Huawei plans to sell budget-brand smartphone unit Honor at a 100 billion yuan (approximately $15.2 billion) deal to a consortium led by handset distributor Digital China and the government of its home city of Shenzhen, individuals with knowledge of the matter have told journalists at our partner news agency Reuters.
The program comes as US limitations on supplying Huawei Technologies induce the planet’s second-biggest smartphone maker – after Samsung Electronics – to concentrate on high-end handsets and corporate-oriented company, the people said.
Additionally, it suggests little expectation for any rapid change in the US perception of Huawei as a safety risk after having an alteration in US government, among the people said.
The all-cash sale will include virtually all assets such as brand, research & development capacities and supply chain management, the people said. Huawei can announce it as early as Sunday, one of the people said.
Honor Terminal was integrated in April and is fully possessed by Huawei, the corporate registry revealed.
Digital China, which also partners Huawei in businesses like cloud computing, plans to fund the majority of the deal with bank loans, the 2 people said. It’ll be joined by at least three investment businesses backed by the government of financial and technology hub Shenzhen, with each owning 10% to 15%, they said.
Following the purchase, Honor intends to retain most of its management team and 7,000-plus workforce and also move public in three years, the folks said, declining to be identified because of confidentiality constraints.
Huawei, Digital China and the Shenzhen authorities did not immediately respond to requests for comment.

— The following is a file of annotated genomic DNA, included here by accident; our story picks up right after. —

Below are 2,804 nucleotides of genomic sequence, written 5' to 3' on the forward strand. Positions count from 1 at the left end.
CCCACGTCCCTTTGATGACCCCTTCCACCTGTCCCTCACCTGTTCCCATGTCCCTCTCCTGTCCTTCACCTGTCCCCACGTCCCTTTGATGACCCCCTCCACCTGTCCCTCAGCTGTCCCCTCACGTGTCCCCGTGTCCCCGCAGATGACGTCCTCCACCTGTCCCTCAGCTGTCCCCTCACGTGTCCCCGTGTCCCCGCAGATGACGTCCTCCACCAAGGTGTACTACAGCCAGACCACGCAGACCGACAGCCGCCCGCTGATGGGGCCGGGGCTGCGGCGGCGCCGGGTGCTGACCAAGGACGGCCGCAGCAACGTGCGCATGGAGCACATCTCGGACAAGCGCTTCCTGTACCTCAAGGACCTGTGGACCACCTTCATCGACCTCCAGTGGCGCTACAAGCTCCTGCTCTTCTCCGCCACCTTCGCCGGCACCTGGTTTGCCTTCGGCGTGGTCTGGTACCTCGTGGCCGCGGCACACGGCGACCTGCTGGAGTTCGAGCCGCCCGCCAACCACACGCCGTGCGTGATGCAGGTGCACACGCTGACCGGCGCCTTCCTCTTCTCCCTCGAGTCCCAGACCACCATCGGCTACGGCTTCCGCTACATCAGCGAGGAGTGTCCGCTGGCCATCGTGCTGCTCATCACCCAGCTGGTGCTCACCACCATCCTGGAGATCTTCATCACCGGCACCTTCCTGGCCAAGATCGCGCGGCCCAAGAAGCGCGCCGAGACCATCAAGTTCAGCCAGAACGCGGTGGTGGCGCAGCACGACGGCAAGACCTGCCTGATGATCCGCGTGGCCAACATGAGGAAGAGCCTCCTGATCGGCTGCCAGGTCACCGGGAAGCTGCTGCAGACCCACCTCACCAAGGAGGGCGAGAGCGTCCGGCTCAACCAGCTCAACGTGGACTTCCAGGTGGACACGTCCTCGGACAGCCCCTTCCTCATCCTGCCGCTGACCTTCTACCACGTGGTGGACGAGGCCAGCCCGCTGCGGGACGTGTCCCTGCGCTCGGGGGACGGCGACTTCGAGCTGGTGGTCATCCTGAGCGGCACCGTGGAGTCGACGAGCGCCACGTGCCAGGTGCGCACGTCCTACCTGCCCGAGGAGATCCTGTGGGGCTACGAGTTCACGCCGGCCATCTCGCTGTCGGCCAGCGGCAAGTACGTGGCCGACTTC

The American government last year moved to stop most US companies from conducting business with Huawei – also the world’s biggest telecoms equipment vendor – citing national security issues.
In May, Washington declared rules aimed at constricting Huawei’s ability to procure chips comprising US technologies to be used in fifth-generation (5G) telecommunications network gear and smartphones such as its premium P and Mate series.
Huawei established Honor in 2013 but the company largely operates independently. Divestment will mean Honor is no more subject to Huawei’s US sanctions, analysts said.
Honor sells smartphones through its websites and third party retailers in China in which it competes Xiaomi, Oppo and Vivo from the marketplace for lower-priced handsets. It also sells its phones in Southeast Asia and Europe.
Honor-brand smartphones made up 26% of those 51.7 million handsets Huawei shipped in July-September, showed estimates from researcher Canalys. Honor’s products also include notebooks, tablets, smart TVs and electronic accessories.
With margins thin for lower-end phones, Honor booked about 6 billion yuan in net profit on revenue of around 90 billion yuan this past year, said among those people, citing audited figures.
The team at Platform Executive hope you have enjoyed this news article. Initial reporting via our official content partners at Thomson Reuters. Reporting by Julie Zhu. Additional reporting by David Kirton. Editing by Christopher Cushing.
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